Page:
The cities of Faribault and Northfield, and Dakota County have instituted an 8 p.m. Sunday, May 31 curfew for all residents.

Dundas Mayor Glenn Switzer, in a Facebook post, announced there is no curfew in that city.

While the decision to enact the Faribault curfew is a proactive measures to reduce the possibility of civil disobedience, vandalism, looting, civil unrest and rioting resulting in property damage and threats to the health and safety of its residents, Faribault Police Chief Andy Bohlen said his department if aware of vague threats and potential criminal activity directed toward the Faribault area.

The Faribault City Council recognizes and supports the right to peaceful protests, which have been seen across the country following the death of George Perry Floyd while in the custody of the Minneapolis Police Department. However, due to some acts of civil disobedience, vandalism, looting and rioting, the city felt the curfew was a necessity.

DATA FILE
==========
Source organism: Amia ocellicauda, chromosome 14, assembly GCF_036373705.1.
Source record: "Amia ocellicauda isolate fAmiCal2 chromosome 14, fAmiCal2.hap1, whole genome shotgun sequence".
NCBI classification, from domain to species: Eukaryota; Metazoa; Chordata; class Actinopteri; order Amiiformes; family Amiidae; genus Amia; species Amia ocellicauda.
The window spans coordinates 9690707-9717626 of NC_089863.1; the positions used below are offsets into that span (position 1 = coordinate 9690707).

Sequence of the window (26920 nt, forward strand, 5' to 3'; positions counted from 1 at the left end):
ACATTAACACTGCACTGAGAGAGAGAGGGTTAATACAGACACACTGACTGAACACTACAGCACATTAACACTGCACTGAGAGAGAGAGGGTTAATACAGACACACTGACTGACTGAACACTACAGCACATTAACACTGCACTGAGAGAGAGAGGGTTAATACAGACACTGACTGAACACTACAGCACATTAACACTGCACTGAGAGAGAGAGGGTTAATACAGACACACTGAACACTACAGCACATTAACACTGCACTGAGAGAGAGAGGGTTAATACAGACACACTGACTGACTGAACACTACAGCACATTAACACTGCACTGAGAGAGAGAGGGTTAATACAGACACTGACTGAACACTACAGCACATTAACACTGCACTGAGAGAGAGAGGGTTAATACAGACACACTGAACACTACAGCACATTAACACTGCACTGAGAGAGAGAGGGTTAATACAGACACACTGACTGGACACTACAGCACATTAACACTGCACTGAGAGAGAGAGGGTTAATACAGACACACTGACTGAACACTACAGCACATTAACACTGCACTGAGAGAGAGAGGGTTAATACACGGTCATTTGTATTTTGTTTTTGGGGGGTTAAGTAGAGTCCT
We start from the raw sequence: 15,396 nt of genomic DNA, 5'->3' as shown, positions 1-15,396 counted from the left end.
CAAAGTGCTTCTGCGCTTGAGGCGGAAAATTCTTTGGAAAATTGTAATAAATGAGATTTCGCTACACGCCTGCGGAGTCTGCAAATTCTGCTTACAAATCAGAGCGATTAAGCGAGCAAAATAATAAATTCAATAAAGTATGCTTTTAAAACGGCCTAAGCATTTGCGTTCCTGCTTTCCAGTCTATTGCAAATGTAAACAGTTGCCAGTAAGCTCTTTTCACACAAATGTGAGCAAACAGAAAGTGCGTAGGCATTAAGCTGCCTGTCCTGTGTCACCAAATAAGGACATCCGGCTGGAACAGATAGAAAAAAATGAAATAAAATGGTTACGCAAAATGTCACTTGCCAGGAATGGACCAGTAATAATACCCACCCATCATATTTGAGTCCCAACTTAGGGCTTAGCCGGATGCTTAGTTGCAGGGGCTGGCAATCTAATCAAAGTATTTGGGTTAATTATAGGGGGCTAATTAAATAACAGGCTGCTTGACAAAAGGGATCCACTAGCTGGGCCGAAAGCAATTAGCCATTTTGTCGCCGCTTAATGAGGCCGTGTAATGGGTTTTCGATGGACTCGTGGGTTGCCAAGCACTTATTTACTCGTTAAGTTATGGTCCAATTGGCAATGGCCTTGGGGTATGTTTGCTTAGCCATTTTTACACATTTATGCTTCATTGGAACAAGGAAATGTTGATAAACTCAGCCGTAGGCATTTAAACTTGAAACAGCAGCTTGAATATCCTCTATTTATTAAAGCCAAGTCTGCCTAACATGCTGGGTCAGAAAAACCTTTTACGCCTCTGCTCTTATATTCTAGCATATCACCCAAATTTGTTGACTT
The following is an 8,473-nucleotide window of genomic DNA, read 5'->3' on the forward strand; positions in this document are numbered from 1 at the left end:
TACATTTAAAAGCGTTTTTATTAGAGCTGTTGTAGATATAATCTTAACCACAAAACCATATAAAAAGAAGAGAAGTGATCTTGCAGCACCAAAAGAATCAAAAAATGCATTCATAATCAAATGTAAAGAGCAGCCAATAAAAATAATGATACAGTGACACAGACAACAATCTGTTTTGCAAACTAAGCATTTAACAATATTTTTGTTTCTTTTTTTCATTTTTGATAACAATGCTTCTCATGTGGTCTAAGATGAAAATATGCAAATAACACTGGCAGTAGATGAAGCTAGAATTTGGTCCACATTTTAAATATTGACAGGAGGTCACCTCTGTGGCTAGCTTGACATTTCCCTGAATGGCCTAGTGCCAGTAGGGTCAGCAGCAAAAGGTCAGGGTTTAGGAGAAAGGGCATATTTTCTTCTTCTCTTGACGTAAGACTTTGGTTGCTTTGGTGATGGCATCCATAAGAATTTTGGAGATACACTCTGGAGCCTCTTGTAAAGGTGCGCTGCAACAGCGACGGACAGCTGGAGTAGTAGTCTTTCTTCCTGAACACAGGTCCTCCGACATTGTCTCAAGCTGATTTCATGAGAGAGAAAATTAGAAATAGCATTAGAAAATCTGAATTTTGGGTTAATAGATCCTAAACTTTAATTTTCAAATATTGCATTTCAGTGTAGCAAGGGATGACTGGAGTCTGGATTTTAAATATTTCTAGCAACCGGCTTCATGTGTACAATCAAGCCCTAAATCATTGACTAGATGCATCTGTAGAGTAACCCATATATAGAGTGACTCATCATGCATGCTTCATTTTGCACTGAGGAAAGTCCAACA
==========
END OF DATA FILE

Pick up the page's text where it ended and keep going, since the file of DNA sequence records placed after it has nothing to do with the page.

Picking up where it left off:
The trend of curfews has rapidly spread throughout the Twin Cities and beyond after several nights of unrest in the metro. The local curfew, which includes all public places, including streets, lasts until 6 a.m. Monday, June 1. It may be extended into Monday and Tuesday if local leaders find it necessary to protect lives and property.

According to Gov. Tim Walz, the curfew in Minneapolis and St. Paul on Friday and Saturday night allowed law enforcement to target those who meant to do harm to our communities.